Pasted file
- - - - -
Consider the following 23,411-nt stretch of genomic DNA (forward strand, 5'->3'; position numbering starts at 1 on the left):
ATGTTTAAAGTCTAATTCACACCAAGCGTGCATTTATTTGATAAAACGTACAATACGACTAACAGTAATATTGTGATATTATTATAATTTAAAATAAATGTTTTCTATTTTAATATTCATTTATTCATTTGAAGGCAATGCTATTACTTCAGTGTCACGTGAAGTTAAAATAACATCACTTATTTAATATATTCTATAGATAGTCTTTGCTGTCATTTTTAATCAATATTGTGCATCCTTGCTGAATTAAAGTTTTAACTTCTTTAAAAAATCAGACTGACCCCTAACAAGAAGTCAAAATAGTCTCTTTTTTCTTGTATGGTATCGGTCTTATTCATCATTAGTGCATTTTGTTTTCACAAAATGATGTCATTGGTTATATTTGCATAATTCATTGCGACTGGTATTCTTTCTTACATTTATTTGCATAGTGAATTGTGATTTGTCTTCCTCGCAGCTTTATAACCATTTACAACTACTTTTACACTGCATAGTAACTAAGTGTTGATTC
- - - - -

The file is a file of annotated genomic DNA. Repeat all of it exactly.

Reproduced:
Consider the following 23,411-nt stretch of genomic DNA (forward strand, 5'->3'; position numbering starts at 1 on the left):
ATGTTTAAAGTCTAATTCACACCAAGCGTGCATTTATTTGATAAAACGTACAATACGACTAACAGTAATATTGTGATATTATTATAATTTAAAATAAATGTTTTCTATTTTAATATTCATTTATTCATTTGAAGGCAATGCTATTACTTCAGTGTCACGTGAAGTTAAAATAACATCACTTATTTAATATATTCTATAGATAGTCTTTGCTGTCATTTTTAATCAATATTGTGCATCCTTGCTGAATTAAAGTTTTAACTTCTTTAAAAAATCAGACTGACCCCTAACAAGAAGTCAAAATAGTCTCTTTTTTCTTGTATGGTATCGGTCTTATTCATCATTAGTGCATTTTGTTTTCACAAAATGATGTCATTGGTTATATTTGCATAATTCATTGCGACTGGTATTCTTTCTTACATTTATTTGCATAGTGAATTGTGATTTGTCTTCCTCGCAGCTTTATAACCATTTACAACTACTTTTACACTGCATAGTAACTAAGTGTTGATTC